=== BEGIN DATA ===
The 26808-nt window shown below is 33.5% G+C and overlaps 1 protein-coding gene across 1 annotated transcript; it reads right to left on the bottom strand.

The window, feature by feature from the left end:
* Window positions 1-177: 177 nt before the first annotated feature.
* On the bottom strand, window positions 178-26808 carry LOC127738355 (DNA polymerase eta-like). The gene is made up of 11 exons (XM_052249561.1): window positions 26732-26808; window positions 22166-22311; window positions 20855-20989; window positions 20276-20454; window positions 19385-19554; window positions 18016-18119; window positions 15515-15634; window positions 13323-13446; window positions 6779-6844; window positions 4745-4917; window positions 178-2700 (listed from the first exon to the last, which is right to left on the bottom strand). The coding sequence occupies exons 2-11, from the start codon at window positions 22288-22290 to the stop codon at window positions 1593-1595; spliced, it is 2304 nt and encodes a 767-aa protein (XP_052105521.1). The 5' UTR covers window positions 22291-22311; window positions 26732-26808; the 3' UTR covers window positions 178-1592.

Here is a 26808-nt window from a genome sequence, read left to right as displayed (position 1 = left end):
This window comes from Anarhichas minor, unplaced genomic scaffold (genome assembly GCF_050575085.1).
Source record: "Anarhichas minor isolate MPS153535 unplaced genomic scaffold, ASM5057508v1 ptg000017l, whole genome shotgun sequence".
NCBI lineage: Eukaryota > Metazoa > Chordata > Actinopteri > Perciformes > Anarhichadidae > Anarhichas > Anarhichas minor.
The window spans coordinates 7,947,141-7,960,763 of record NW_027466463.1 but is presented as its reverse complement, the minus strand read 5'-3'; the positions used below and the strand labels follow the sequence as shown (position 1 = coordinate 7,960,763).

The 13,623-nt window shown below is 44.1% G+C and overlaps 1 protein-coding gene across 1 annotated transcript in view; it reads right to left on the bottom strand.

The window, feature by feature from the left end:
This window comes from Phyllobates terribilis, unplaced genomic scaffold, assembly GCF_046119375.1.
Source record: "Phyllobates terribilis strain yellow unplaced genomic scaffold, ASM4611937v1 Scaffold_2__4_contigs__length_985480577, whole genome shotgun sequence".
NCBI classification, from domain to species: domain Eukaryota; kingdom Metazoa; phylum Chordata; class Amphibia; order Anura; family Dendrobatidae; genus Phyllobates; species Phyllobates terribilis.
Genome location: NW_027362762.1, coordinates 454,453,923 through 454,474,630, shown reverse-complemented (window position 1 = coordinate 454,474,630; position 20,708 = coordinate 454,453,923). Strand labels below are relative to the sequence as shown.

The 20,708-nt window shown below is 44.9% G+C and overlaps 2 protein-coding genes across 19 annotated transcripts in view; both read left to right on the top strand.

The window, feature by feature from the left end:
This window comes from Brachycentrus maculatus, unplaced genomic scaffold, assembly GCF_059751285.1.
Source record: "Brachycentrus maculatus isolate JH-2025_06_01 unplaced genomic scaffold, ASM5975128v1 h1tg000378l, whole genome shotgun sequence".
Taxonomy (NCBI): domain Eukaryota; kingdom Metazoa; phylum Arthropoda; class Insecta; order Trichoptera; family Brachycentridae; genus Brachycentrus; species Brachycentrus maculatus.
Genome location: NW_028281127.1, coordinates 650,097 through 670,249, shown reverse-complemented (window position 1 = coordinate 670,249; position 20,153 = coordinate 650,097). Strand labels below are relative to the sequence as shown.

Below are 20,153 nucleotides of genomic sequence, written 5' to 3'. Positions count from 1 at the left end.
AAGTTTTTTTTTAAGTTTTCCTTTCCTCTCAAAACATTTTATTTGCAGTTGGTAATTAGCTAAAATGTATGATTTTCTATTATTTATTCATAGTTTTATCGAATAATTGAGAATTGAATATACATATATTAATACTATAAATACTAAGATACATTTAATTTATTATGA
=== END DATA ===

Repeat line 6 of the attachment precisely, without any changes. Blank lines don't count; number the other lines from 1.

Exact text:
This window comes from Anarhichas minor, unplaced genomic scaffold (genome assembly GCF_050575085.1).